Monday, January 09, 2012


Been thinking lately about why I write. This blog has undergone several shifts in focus since I started it almost five years ago. Heck, I've undergone several shifts during that time! I'm not really sure if I have "regular" readers anymore. And I certainly haven't been that regular with writing, myself. No complaints on either account, though. Life ebbs and flows and it is all good.

Writing has always been necessary for me on one level. That is to say, there have been many times when I've needed to express something but could not speak it. Writing therefore is more natural to me than speaking. It gives me time to decide what I want to say, and to "unsay" it if necessary.

Really, I think what has been on my mind is this: On the short list of meaningful things that God has spoken to my heart was something back about 20 years ago now, give or take. These were the words: "I have called you to be an outspoken person." That was about as bizarre as Jesus saying to the dead girl, "Little girl I say to you, arise!" At the time this happened, I had a hard enough time saying anything to anyone, let alone being outspoken, frank, blunt about anything. And yet, there it was. Bizarre.

As I look back I see that God has had a process going. What does it all take within a person to be outspoken? I can only answer for myself. As a very intuitive person, I often can "see" or sense things in a sort of entirety without being able to put a whit of it into words. Words, in that case, become like a second language that I have to learn first. So, part of being outspoken means to spend a long time in meditation, in soaking, in marinating in something. I have the words when the thing itself has sunk into me and arises as if of its own accord. And I think bluntness comes from experience of a thing to such a degree that I could not deny it without betraying my soul. I am by nature pretty flexible and open-ended, but if I have, for example, suffered from listening to a certain song too many times I will tell you bluntly I can't stand it. Or if I've suffered interiorly over someone I can tell them bluntly that I love them. Does bluntness always come from a passionate experience of the soul? Isn't one of the greatest maladies of our time this tendency to keep our lives neutral, numb to passionate feelings of joy or pain, free from the suffering that passion produces? Of fear of those intense sort of experiences?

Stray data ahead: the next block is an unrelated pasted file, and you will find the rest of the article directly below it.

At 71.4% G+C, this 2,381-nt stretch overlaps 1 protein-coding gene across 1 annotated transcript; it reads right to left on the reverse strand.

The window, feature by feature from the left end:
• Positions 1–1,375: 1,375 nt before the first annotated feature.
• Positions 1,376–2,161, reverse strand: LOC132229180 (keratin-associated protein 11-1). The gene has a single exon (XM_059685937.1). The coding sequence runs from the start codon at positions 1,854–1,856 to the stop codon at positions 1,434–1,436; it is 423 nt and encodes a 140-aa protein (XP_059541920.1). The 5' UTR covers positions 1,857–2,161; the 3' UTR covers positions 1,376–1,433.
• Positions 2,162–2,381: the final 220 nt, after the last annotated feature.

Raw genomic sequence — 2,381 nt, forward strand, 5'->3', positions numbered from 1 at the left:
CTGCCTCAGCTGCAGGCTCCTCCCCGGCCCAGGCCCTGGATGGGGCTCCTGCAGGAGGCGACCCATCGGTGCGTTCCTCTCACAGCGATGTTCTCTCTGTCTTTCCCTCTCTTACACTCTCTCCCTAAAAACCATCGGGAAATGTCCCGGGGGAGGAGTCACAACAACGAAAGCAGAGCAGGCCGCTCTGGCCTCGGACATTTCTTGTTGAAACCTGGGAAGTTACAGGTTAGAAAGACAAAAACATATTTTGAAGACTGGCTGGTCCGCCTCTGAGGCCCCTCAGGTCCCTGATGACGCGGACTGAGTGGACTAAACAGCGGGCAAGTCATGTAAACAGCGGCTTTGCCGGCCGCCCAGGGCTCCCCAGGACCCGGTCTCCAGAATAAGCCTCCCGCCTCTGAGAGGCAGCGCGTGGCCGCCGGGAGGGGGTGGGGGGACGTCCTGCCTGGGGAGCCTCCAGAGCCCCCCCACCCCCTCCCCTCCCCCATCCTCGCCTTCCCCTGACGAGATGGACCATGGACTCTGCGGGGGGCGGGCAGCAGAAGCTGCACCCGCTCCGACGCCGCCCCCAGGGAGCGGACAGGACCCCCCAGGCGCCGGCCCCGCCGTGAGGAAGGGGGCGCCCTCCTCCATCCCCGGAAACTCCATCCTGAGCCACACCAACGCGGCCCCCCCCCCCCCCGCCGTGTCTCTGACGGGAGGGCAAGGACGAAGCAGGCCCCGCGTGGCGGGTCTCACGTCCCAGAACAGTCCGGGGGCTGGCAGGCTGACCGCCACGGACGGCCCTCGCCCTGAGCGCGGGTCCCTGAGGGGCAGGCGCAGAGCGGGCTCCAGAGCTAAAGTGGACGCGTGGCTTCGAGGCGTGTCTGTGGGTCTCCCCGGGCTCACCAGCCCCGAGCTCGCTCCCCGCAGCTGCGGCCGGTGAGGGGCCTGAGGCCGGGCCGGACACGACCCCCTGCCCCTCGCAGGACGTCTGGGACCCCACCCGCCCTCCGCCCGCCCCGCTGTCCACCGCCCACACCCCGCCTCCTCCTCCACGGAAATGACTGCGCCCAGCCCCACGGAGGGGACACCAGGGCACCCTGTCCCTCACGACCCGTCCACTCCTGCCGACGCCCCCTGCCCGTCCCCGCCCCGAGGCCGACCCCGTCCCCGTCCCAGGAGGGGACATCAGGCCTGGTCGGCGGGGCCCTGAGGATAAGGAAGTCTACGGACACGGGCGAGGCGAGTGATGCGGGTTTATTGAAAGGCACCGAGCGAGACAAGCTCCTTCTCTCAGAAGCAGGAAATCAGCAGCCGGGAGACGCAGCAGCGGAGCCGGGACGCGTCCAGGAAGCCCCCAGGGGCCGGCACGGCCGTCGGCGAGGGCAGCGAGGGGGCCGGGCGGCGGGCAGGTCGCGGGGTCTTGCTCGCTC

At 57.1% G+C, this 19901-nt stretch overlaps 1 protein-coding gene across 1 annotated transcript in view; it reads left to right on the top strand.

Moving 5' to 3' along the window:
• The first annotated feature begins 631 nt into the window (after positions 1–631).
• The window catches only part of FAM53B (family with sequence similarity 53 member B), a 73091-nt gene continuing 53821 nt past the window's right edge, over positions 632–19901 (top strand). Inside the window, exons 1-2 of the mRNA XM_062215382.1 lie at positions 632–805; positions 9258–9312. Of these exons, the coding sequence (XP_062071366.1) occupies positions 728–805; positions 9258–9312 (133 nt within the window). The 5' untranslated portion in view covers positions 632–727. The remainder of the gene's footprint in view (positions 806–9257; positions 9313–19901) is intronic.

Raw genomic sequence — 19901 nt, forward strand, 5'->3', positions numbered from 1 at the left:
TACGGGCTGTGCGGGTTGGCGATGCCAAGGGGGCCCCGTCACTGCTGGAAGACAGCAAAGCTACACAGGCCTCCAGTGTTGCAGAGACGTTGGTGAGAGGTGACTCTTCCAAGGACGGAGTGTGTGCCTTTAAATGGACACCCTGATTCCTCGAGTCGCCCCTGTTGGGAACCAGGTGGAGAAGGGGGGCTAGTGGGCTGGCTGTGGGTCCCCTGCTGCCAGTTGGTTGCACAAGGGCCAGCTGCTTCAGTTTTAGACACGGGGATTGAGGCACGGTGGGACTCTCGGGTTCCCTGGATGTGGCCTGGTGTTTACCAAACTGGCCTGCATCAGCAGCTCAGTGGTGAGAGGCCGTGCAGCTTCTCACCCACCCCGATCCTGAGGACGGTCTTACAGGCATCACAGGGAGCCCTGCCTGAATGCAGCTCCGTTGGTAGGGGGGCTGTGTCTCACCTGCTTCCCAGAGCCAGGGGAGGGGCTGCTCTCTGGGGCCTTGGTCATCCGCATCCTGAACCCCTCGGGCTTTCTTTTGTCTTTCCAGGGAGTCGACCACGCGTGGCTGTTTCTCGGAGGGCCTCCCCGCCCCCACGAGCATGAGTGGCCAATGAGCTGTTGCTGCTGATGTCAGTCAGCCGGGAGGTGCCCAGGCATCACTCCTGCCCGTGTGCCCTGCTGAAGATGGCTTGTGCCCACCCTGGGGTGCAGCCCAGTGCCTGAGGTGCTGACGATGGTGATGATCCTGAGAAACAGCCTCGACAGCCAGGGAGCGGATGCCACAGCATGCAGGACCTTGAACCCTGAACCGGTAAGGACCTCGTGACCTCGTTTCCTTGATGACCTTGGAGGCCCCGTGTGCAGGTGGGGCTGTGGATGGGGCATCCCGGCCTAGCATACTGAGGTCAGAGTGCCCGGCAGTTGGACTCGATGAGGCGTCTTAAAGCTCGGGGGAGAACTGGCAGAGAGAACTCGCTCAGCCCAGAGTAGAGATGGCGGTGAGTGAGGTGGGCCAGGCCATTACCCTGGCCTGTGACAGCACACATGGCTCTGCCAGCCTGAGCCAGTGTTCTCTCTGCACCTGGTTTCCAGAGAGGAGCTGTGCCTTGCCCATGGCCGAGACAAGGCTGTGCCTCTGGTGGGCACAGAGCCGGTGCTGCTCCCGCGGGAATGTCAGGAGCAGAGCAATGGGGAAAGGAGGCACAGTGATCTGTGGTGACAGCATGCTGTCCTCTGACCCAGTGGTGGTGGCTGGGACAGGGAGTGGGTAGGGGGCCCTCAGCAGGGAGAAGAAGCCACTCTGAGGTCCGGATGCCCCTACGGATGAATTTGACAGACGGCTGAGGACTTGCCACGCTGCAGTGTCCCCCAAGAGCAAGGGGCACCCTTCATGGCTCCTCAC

This is all on my mind lately because more and more I feel myself being drawn to actually be outspoken. I spent decades of my life hearing the internal tape say "shut up and go away." That tape has been dismantled, but from habit there are times when I think "should I say something, really?" and always this echo comes back to my heart "I've called you to be an outspoken person," and so more often than not I tend to speak up. Now, I know there is a time to speak and a time for silences. No one enjoys a pontificater, or a know-it-all, or a self-centered blabber. Least of all myself. Dead horses need not be beaten. That's not the type of speaking out I'm talking about. And to be honest, right now some of the "speaking" I'm speaking about is writing. But it is also spilling over in my life to those I communicate with mostly by talking. I have to sort of look and marvel at this, because I know myself and my history, and I have to see this as a development in grace. Like all development in grace, every new step is like the very first one, just at the starting gate. And the grace is there to serve God's grander designs and purposes. Don't claim to have all that figured out. But, there's something going on here that is a new thing.

1 comment:

molly said...

great post. I, as you know, tend to be quite blunt. I sometimes hurt insecure people without meaning to. In general, however, I think we all need to say what we mean and mean what we say.
Word of caution, people really disliek blunt people.